R(outer)1: main PC, used for customer database, invoicing and any other business activities with the exception of accounting. I also mostly use this for most my computing purposes...browsing, purchases, research, forums, etc.

R2: IP Security cameras

R3: Accounting...QB, Quicken.

R4: personal - includes wireless stuff (including business cell phones, thermostats, tablets). The wireless stuff isn't an issue, since I can easily isolate them from the rest of the network. But I do need a router for a PC or other devices at that end.

So, for the illustration:

R1 and R2 are the first routers I set up and are working fine. No other routers I plug in will work, not even if I plug them directly to the modem or the modem switch.

Laying around, I have approximately 5 WRT54GL routers, 3 or 4 TP-Link WR940N routers, an Asus RT-N66U and the new RT-AX86U. The only ones in use at present are the 86U and a WR940N. All routers work except for one of the WRTs.

I tried all of the "out of use" routers in other end of the bldg. Not one of them worked. Then I connected the Security Cam router in that location. Bingo. Internet.

My conclusion is that my IP limits me to just two routers directly connected to the given static IP. This assumption dictates that my IP is somehow registering the routers in order to impose the limit.

I'll place my "needs" in the next post.
 

testing123

Regular Contributor
I mentioned that I have four static IPs on my account. Frankly, I thought it would be easier to use static IPs to isolate than the numerous subnets I was using before. Also, I now know that the subnets weren't truly isolated. Given my comments above, I think I can do what I want with only 2 static IPs and a few subnet routers, although I'll have to get up to speed on how to actually isolate them (if they can be isolated). So the following is what I hope to accomplish (yes, I know this may be overkill). R1 and R2 would be used as they are now:

R1: As is, main PC
R2: IP security cams. I need this to be isolated in order to access them from the internet (I'm not doing so now...they are strictly LAN, recorded to an 8TB HDD in a dedicated PC).
R3: This machine is only used every week or two for a few hours at a time. I suppose I could use R1, but I''d feel much better if I could isolate it. Subnet?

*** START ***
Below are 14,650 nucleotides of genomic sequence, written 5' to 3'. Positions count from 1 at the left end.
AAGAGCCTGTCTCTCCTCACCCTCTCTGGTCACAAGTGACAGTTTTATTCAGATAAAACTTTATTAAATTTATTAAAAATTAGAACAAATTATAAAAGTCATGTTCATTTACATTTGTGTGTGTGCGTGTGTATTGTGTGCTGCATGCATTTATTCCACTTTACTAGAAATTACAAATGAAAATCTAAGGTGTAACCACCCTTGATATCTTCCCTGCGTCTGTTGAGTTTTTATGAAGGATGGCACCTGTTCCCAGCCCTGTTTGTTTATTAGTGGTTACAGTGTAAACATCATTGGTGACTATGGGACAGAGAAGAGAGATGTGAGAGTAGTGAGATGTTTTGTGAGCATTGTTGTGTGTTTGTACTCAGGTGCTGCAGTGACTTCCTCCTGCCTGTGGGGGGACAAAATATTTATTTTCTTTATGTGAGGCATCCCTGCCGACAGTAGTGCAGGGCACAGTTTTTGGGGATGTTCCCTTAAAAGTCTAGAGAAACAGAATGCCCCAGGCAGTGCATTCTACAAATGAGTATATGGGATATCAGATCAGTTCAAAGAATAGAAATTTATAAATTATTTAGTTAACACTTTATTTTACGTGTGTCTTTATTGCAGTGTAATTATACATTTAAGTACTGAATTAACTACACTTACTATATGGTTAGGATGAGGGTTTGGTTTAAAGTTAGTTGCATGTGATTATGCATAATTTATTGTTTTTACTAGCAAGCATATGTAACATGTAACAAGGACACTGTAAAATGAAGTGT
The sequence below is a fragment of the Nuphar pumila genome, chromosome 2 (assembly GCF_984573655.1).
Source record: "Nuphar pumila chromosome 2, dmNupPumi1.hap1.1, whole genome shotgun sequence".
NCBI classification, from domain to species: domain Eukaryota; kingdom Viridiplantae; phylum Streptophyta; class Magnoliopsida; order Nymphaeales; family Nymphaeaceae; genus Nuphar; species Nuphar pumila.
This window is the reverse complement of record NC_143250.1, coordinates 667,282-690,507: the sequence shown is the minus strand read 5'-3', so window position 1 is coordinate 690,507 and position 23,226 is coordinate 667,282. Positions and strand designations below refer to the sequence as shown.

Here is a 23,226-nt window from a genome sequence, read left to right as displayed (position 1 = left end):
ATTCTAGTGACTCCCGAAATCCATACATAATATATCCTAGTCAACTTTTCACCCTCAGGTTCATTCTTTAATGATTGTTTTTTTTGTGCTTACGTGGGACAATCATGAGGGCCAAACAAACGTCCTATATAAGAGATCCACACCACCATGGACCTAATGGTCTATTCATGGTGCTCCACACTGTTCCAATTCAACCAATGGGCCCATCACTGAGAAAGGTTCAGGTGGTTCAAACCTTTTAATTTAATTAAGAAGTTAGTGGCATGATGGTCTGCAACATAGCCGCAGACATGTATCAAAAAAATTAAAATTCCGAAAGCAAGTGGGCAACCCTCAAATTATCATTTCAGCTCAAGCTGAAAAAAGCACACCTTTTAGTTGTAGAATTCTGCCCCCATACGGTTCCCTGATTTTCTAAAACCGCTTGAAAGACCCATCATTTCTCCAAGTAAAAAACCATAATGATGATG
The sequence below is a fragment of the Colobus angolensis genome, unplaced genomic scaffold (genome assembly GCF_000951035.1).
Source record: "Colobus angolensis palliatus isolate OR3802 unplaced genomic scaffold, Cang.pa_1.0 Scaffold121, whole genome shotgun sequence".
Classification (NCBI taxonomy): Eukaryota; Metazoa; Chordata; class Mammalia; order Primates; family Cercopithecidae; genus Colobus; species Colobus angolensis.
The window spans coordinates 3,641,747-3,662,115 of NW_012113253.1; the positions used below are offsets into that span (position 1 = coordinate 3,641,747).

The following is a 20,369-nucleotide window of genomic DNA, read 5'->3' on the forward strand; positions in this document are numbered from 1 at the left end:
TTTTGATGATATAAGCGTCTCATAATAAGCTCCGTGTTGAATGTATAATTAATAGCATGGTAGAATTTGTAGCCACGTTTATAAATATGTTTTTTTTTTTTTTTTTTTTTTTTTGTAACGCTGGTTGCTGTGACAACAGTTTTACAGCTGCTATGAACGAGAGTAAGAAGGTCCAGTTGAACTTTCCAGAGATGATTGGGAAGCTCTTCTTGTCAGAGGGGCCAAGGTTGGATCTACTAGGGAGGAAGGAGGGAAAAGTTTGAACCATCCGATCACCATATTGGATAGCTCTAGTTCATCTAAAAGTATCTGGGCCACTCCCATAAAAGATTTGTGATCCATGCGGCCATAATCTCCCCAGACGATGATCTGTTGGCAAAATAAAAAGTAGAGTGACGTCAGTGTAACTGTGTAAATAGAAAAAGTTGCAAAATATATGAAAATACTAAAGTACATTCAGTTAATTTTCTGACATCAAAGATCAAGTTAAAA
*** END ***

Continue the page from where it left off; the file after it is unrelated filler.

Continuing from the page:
R4: (far end of bldg): I could live with a subnet here, if it can be isolated. Subnet?

After which, I want to address WAN security. That may mean buying and researching configuration of one of the NetGate appliances discussed in the other thread.

I recognize that some of my requirements may be over the top, also that I might should have addressed WAN security first. I'm into my busy season at present (non-tech related) and having to address this as time permits (and even when it doesn't). I also have to build another PC for my Accounting Machine, since QB 2018 expires at the end of may. My current Acct machine is Win 7. QB 2021 requires Win10 to install.

Again, thanks for your help.
 

Tech9

Very Senior Member
This is an entire new network project, but in short what I think about it:

- you'll need to do that WAN security x4
- your IP cams access from Internet doesn't require isolation
- you'll cut your own access to different parts of the network
- Linksys routers are good for technology museums
- TP-Link routers are limited to Fast Ethernet and wireless N
- your only capable router is AX86U
- your devices behind own routers will have to communicate with each other over Internet
- no chance for central/easy management

Since you're interested in pfSense, see one example configuration below. It may give you better ideas how to proceed:

 

testing123

Regular Contributor
This is an entire new network project, but in short what I think about it:

- you'll need to do that WAN security x4
- your IP cams access from Internet doesn't require isolation
- you'll cut your own access to different parts of the network
- Linksys routers are good for technology museums
- TP-Link routers are limited to Fast Ethernet and wireless N
- your only capable router is AX86U
- your devices behind own routers will have to communicate with each other over Internet
- no chance for central/easy management

Since you're interested in pfSense, see one example configuration below. It may give you better ideas how to proceed:


- you'll need to do that WAN security x4

Wouldn't that be covered when (if) I finally get educated on setting up netgate/pfsense? Also, I plan on dropping two of the static IPs. If pfsense comes into play, I can always drop the other 'additional' static, leaving one.